Rage outbursts are times when we lose control of our reasoning ability and negatively affect different areas of our lives. Personal relationships deteriorate or are broken and work relationships can be affected and compromised. They worsen social situations, prevent proper communication, encourage aggression, and can affect our overall physical and mental health.
What are Anger and Rage?
Anger is a normal emotion that alerts us that we are being attacked on our integrity, violating our rights or failing to meet our needs, in such situations, the adaptive is feeling angry, hurt, frustrated or disappointed. However, when this emotion seizes us or is disproportionate to the damage suffered, we experience an episode of rage, harming ourselves and our social environment.
Understand that it is not possible to be perfect or require others to be perfect
The first thing to keep in mind is that not all people like us nor we like them. Also, understand that things will not always go as we would like; It is the first step in responding to adaptively and reducing anger/rage episodes.
3 wrong mindsets that lead us to rage outbursts:
- “I must do things well and earn the approval of others. Otherwise, I am bad.” This belief often leads to anxiety, depression, shame, and guilt.
- “Others must treat me well. They must be kind and fair to me. They should treat me the way I want. Otherwise, they are bad and deserve punishment.” This belief leads to anger, passive aggression, and violence.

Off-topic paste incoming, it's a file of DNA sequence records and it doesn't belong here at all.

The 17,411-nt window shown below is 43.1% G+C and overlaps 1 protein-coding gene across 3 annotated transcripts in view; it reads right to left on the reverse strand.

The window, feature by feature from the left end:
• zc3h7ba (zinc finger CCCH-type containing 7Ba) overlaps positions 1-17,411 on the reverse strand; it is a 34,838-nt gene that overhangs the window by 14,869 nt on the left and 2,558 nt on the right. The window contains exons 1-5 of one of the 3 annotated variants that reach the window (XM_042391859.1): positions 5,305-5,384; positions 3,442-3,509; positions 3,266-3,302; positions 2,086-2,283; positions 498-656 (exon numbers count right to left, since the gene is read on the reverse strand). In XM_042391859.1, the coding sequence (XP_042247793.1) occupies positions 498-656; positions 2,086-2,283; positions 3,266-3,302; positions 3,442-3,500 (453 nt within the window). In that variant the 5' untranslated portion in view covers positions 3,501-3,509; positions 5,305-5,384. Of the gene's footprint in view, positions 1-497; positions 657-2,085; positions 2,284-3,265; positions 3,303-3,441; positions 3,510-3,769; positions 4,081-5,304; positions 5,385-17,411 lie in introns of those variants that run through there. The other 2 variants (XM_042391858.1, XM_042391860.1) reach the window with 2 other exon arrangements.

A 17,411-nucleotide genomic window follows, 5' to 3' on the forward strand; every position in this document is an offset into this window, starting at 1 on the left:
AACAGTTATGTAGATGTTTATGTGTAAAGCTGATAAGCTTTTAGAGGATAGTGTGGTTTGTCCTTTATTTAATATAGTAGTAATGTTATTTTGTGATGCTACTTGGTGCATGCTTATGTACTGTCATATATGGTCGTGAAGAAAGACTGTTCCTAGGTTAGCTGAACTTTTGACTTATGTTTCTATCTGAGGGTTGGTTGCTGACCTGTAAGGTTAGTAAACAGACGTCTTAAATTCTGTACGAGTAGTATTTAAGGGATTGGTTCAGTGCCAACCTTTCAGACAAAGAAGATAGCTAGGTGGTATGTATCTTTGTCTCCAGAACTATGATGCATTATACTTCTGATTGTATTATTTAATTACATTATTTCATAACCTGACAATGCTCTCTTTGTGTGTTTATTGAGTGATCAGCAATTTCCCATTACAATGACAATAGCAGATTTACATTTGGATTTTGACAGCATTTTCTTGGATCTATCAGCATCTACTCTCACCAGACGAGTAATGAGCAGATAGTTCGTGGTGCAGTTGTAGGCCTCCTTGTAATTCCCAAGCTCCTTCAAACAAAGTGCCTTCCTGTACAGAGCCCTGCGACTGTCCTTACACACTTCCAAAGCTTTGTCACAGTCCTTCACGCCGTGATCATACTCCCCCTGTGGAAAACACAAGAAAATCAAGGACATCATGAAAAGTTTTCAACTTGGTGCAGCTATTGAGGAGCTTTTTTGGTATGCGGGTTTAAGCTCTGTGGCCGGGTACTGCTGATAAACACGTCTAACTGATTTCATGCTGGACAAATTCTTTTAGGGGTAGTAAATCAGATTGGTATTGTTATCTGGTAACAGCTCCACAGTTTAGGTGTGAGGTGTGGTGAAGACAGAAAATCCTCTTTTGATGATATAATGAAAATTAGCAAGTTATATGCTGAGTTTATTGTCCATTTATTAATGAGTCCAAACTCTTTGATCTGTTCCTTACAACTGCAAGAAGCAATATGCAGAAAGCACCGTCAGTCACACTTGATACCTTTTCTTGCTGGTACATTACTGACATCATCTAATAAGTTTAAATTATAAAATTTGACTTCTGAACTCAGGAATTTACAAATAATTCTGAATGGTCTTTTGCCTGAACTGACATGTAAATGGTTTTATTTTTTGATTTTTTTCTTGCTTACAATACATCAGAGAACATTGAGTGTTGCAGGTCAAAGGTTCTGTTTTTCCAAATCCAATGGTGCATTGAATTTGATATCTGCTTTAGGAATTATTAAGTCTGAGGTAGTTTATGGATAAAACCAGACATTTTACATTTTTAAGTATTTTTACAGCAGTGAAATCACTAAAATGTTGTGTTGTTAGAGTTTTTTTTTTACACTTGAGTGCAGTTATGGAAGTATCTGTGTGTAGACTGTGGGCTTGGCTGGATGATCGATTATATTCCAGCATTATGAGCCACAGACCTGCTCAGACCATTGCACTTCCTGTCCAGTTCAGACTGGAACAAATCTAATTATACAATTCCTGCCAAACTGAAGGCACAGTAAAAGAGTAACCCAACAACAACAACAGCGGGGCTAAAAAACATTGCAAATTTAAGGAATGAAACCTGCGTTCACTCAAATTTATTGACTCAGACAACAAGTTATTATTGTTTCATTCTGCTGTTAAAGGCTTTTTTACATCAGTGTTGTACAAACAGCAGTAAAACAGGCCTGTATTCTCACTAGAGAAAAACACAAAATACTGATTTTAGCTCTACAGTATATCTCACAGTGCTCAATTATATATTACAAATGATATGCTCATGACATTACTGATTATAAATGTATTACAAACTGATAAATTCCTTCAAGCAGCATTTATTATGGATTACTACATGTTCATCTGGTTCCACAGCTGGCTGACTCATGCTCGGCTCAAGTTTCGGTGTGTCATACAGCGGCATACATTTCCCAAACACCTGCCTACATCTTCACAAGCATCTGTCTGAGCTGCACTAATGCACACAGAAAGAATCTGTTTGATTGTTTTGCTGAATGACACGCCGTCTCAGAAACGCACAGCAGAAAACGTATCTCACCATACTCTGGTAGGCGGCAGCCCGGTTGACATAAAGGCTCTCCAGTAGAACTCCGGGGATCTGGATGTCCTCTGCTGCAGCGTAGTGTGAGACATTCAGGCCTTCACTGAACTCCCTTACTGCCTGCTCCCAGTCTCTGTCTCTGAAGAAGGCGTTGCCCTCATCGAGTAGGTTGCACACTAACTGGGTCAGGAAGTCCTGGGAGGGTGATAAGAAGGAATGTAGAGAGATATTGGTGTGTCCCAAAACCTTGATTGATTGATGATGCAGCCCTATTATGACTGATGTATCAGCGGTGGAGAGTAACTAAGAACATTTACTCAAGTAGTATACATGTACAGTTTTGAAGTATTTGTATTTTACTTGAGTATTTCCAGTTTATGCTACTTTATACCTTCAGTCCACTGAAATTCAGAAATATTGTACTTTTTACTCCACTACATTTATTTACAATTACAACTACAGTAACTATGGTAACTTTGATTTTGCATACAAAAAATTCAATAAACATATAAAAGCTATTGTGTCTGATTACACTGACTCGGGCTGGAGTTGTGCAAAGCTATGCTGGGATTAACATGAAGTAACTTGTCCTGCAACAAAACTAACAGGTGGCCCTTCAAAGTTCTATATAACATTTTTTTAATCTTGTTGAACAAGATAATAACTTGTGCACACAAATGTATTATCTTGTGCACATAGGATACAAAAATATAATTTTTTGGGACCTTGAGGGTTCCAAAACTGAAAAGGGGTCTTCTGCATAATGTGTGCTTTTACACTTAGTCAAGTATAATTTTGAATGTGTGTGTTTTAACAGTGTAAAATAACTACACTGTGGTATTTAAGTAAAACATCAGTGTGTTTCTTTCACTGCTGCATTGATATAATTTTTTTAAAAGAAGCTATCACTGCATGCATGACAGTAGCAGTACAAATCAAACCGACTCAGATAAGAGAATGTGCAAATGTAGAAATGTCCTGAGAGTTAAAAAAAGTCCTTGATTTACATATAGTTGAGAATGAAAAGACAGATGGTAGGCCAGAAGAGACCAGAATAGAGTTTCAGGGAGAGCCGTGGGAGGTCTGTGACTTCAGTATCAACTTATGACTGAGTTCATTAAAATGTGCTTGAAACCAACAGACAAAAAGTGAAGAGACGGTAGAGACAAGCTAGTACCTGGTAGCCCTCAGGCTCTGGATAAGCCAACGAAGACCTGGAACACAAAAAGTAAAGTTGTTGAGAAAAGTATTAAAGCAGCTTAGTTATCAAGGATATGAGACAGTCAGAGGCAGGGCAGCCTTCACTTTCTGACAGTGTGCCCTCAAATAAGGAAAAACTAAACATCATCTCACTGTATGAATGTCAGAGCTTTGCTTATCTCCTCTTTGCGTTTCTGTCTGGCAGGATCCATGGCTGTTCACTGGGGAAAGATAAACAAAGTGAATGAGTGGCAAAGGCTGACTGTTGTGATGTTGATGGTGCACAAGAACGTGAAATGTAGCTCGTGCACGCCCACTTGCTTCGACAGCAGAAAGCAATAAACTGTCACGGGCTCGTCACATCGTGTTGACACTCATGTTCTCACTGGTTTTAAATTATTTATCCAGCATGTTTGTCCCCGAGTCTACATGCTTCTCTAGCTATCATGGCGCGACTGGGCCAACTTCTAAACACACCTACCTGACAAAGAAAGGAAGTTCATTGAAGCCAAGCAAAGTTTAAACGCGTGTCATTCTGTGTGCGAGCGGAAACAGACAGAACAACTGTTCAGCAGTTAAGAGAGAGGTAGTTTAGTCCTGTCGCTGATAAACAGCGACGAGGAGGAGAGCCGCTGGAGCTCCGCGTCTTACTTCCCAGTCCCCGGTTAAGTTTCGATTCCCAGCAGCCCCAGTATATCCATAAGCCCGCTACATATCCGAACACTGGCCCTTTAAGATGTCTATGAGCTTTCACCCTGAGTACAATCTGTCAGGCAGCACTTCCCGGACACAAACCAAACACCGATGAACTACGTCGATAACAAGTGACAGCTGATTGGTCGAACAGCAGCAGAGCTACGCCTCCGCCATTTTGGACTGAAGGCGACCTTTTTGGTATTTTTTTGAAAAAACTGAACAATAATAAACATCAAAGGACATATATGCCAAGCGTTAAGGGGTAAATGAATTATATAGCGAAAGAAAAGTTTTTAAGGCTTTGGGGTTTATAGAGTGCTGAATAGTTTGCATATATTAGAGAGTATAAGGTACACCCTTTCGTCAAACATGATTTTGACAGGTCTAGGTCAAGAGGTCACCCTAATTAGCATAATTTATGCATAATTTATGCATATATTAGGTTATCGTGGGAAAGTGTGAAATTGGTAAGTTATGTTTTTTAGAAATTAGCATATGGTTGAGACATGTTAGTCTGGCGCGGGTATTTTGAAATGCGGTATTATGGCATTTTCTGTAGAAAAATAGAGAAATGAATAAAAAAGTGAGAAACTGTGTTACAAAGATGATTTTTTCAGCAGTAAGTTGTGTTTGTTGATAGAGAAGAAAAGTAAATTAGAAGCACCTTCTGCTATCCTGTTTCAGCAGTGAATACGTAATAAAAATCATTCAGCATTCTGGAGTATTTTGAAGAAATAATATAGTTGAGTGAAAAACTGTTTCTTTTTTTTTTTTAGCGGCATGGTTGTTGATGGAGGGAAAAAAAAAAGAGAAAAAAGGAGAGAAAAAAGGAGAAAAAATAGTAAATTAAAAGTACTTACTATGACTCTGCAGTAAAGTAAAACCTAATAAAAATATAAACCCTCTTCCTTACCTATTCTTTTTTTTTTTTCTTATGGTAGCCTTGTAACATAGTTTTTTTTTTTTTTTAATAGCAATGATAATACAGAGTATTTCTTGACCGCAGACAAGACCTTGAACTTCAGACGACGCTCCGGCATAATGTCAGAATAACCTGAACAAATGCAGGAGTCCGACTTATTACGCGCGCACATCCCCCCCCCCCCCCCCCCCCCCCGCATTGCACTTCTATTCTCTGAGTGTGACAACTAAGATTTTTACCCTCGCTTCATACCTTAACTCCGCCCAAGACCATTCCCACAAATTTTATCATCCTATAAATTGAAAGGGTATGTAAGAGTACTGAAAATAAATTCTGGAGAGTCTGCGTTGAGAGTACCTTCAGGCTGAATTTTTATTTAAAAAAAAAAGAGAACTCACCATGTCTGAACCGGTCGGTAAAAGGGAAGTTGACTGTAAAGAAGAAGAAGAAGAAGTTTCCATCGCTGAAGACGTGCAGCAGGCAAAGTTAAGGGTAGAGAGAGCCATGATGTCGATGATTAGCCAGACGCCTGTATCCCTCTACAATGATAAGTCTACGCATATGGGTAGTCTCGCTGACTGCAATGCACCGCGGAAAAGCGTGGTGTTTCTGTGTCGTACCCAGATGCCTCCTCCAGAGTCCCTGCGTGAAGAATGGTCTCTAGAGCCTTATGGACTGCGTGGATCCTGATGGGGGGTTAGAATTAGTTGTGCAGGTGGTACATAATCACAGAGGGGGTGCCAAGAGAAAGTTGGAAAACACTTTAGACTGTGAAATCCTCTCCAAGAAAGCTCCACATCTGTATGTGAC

3. “The world must give me what I want and not what I don’t want. Otherwise, it is terrible and I cannot bear it.” This belief leads to procrastination.
How to control anger and avoid rage
We must know that to control anger episodes, it is necessary to understand our thoughts since they are the cause of disproportionate reactions and it is in our hands to change them for other rational and adaptive ones. The most common thoughts associated with irrational beliefs that generate our anger are:
● to describe a situation as terrible. e.g.: “It is terrible that this happened to me.”
● thinking that someone or something should be different from what it is. e.g.: “He should not have done that”, “He should not act that way”.
● thinking that what happened is unbearable or intolerable. e.g.: “it is intolerable that they treat me like this”, “I cannot bear that situation”.
● Generalize and label someone for a specific fact. e.g.: “He has acted badly, so he is a bad person and must be punished.”
The most important thing is to modify those thoughts and we will have the necessary ability to calm down and react to an imminent outburst of anger. If you feel very overwhelmed you can practice “time out”, this consists of leaving the situation that causes us anger, to reduce our activation, when this is possible.
Another method to control these episodes is to practice relaxation and meditation to reduce our activation into an outburst of raw anger. This through breathing techniques and keeping the mind serene to remove any negative thoughts and thus lower the stress we feel at the moment.